Ian Twombly

Headwinds, headwinds, and more headwinds

May 25, 2010 by Ian J. Twombly, Associate Editor

Last weekend I flew my wife and our young son from our home base in Frederick, Maryland, to Cross City, Florida in an A-36 Bonanza. We left Friday after work and planned to take the day Monday to travel back. A weather system coming from the west meant an unplanned overnight on Friday in Savannah. It also meant headwinds the entire way down.

Monday morning was beautiful for our departure from Florida, and the weather briefer said so long as we stayed inland in the Carolinas, we’d be fine. “Great,” my wife said. “We’ll have a tailwind, right?” If only. I had hope after takeoff passing through 5,000 feet when the groundspeed read fairly close to true airspeed. But above 7,000 feet, where the ride was smoother, the headwind was an agonizing 20 knots. Over an hour or two, that’s no big deal. Over four hours, it was frustrating.

I had time over the long flight to consider how often I get headwinds, and I swear it’s more than 50 percent of the time. Now, I realize that’s like saying you get all the red lights, but in my case, I think it’s true. There are more flights than I care to remember when I had a headwind both coming and going. So from this flight on, I’m going to track it in my logbook.

But I’m thinking others must have done this. How’s your headwind/tailwind record? And for sake of consistency, I’m talking about where you’re flying to go somewhere, not just out to the practice area.

4 Responses to “Headwinds, headwinds, and more headwinds”

  1. freds Says:

    Turbo arrow trip from Seattle to Boston Maine. 10.6 hours eastbound at 19K, 21 hours for the return (counting cows in North Dakota and Montana).

  2. Finbar Sheehy Says:


    Your perception is correct. On average you should spend more time fighting headwinds than enjoying tailwinds, because the headwind legs take longer.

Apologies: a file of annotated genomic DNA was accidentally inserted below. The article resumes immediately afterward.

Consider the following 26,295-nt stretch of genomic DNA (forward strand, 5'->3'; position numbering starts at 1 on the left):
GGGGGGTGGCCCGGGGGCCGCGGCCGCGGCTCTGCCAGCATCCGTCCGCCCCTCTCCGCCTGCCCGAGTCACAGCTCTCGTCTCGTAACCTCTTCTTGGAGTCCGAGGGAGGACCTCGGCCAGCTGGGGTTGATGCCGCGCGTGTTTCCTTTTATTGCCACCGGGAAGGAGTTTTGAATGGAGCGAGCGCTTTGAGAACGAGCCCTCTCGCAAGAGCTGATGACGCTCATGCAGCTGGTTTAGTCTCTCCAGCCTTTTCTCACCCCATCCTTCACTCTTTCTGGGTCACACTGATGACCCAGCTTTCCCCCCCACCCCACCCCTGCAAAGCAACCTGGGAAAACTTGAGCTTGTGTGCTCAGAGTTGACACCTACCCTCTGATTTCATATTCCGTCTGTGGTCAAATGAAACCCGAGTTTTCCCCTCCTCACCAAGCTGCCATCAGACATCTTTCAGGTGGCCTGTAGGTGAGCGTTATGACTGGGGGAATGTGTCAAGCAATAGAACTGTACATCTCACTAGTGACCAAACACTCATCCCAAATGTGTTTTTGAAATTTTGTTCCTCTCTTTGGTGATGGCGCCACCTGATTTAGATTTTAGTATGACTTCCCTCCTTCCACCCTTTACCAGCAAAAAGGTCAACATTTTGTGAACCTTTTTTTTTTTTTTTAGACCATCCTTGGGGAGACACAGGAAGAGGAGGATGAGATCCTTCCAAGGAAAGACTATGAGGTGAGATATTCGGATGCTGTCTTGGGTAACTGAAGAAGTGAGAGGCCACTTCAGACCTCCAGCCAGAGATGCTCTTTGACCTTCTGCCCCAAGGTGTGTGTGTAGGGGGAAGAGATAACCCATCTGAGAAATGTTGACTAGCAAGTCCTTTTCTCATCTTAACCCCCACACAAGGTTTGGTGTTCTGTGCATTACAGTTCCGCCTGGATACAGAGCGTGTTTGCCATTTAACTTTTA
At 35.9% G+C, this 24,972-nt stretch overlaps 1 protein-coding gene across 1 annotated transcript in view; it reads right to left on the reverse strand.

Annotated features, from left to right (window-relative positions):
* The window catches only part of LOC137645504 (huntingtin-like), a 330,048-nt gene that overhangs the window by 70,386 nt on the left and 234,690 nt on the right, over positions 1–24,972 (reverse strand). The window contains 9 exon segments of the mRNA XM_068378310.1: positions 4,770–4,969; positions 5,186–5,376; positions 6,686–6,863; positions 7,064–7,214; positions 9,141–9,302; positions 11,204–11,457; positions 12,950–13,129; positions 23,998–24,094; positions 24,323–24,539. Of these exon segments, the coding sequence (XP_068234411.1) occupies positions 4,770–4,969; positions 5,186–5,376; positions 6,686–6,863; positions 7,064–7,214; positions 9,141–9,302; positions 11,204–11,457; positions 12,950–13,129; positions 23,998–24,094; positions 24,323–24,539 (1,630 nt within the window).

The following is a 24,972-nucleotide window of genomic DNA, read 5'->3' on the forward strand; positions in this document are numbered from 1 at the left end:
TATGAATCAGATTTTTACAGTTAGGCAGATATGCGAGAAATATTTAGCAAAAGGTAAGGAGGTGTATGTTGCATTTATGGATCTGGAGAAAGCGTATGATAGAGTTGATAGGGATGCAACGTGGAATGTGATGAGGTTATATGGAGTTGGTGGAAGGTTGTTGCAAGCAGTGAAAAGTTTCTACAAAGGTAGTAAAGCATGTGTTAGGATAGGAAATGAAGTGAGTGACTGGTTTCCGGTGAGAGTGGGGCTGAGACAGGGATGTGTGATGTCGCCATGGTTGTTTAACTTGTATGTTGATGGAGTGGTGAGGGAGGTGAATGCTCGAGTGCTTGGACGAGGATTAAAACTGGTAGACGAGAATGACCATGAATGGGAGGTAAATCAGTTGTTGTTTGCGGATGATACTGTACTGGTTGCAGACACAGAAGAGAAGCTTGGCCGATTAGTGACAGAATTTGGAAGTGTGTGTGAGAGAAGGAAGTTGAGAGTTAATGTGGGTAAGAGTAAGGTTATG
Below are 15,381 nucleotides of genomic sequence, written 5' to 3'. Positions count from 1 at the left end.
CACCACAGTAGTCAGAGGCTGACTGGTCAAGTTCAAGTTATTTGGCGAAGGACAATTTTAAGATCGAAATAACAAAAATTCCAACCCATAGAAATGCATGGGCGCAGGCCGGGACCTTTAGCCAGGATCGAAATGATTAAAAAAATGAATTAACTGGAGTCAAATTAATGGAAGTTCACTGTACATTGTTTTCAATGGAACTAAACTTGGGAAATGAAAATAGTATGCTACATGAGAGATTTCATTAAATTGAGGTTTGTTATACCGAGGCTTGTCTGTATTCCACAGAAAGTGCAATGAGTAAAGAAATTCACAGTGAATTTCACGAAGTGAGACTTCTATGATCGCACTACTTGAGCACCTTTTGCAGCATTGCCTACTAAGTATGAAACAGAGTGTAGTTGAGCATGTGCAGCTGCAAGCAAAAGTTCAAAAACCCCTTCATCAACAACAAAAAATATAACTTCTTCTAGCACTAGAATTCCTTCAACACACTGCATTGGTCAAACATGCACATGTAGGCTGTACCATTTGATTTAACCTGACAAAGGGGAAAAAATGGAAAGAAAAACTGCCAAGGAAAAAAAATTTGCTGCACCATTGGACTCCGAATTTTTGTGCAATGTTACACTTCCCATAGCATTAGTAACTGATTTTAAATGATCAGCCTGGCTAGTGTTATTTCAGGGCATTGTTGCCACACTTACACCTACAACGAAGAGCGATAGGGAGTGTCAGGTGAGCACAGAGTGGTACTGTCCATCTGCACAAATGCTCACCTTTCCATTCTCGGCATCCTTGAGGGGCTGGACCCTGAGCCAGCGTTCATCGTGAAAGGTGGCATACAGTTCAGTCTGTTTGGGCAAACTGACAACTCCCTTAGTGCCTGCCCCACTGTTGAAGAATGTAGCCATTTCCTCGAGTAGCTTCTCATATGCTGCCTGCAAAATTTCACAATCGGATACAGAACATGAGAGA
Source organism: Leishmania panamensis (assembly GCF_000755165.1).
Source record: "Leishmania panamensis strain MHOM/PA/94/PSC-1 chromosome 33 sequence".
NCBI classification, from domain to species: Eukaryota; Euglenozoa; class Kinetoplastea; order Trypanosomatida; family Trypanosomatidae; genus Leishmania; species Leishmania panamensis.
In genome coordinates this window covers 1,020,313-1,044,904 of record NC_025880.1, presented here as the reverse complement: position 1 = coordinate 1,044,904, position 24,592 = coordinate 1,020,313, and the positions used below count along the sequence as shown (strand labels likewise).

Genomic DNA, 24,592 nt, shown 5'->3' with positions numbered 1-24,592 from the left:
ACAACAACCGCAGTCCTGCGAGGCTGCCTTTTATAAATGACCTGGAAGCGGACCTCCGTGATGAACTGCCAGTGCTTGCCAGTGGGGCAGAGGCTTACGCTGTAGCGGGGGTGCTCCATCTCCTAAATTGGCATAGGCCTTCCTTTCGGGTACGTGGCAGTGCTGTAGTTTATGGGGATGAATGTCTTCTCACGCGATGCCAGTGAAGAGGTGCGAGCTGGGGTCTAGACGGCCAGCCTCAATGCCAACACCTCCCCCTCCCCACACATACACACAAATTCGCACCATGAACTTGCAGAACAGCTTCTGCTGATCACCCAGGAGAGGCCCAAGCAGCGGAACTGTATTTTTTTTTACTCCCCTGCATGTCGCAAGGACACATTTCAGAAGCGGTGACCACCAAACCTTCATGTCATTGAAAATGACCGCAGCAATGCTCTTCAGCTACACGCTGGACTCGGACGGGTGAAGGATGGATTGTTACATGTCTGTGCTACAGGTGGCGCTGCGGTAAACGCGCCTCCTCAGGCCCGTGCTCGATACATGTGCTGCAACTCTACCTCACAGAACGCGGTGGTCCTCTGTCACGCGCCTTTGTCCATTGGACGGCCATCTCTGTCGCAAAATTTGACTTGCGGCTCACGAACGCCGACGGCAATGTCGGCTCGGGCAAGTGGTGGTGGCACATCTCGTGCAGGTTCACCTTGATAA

If you fly at 100kt into a 20kt headwind for 100nm, it will take you 1.25 hours.
    Fly the 100nm back, with a 20kt tailwind, and it will take you 0.833 hours.

    Observe that:
    1) You are back where you started, but the winds didn’t average out. The round trip took 2.0833 hours, not 2.0000 hours – an extra 5 minutes of flight time over the no-wind condition. Headwinds hurt more than tailwinds help.

    2) You spent 60% of your flight time fighting a headwind, and only 40% enjoying a tailwind.

    So you are right. You have a bad headwind/tailwind record. So do we all!

  3. Ian Twombly Says:

    Good observations Finbar, and absolutely correct. But aside from the issue of the headwind acting on us longer, doesn’t it seem like on a leg-by-leg basis, we get more headwinds than tailwinds? I don’t know if I’ve ever gotten a tailwind in both directions of a trip, for example. But I’ve had a headwind both directions many times.

  4. Jeff Frey Says:

    You would think that on a round trip that they would average out and you would at least get tailwinds 50% of the time. Like you though it seems like I’m always fighting a headwind. Last month on a family trip to Myrtle Beach we had a headwind down and then coming back about a 25 knot headwind to deal with.

    This weekend we flew from Delaware to Michigan though and had a small tailwind. Not bad for a trip heading west. Usually I’m only getting around 100 knots ground speed across the mountains heading west in my Archer and I was actually getting around 125 knots. Hopefully the wind shifts by tomorrow morning so I can have a tailwind for the return trip.

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